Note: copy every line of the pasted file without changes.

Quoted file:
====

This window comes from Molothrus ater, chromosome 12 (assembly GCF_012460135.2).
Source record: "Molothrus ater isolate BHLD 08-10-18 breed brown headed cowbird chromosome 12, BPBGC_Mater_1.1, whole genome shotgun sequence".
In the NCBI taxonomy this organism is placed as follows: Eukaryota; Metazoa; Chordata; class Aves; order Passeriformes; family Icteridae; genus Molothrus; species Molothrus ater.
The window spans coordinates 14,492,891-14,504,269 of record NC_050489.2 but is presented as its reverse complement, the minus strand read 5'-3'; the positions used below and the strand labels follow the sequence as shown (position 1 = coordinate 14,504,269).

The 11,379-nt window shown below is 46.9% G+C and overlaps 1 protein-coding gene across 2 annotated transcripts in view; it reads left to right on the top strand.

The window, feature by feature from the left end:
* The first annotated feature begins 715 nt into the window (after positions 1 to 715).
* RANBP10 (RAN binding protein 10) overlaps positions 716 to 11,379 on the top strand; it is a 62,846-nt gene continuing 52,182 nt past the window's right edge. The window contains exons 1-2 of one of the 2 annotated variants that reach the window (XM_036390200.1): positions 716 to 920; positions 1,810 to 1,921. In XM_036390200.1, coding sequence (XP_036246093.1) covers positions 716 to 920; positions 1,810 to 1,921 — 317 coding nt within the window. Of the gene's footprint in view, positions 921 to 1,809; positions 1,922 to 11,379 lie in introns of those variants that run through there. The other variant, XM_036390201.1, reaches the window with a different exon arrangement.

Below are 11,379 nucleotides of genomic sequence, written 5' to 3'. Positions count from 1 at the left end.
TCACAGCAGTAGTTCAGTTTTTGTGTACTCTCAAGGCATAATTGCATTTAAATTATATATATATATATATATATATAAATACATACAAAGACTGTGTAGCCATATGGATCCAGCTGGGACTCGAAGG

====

This window comes from Molothrus ater, chromosome 12 (assembly GCF_012460135.2).
Source record: "Molothrus ater isolate BHLD 08-10-18 breed brown headed cowbird chromosome 12, BPBGC_Mater_1.1, whole genome shotgun sequence".
In the NCBI taxonomy this organism is placed as follows: Eukaryota; Metazoa; Chordata; class Aves; order Passeriformes; family Icteridae; genus Molothrus; species Molothrus ater.
The window spans coordinates 14,492,891-14,504,269 of record NC_050489.2 but is presented as its reverse complement, the minus strand read 5'-3'; the positions used below and the strand labels follow the sequence as shown (position 1 = coordinate 14,504,269).

The 11,379-nt window shown below is 46.9% G+C and overlaps 1 protein-coding gene across 2 annotated transcripts in view; it reads left to right on the top strand.

The window, feature by feature from the left end:
* The first annotated feature begins 715 nt into the window (after positions 1 to 715).
* RANBP10 (RAN binding protein 10) overlaps positions 716 to 11,379 on the top strand; it is a 62,846-nt gene continuing 52,182 nt past the window's right edge. The window contains exons 1-2 of one of the 2 annotated variants that reach the window (XM_036390200.1): positions 716 to 920; positions 1,810 to 1,921. In XM_036390200.1, coding sequence (XP_036246093.1) covers positions 716 to 920; positions 1,810 to 1,921 — 317 coding nt within the window. Of the gene's footprint in view, positions 921 to 1,809; positions 1,922 to 11,379 lie in introns of those variants that run through there. The other variant, XM_036390201.1, reaches the window with a different exon arrangement.

Below are 11,379 nucleotides of genomic sequence, written 5' to 3'. Positions count from 1 at the left end.
TCACAGCAGTAGTTCAGTTTTTGTGTACTCTCAAGGCATAATTGCATTTAAATTATATATATATATATATATATATAAATACATACAAAGACTGTGTAGCCATATGGATCCAGCTGGGACTCGAAGG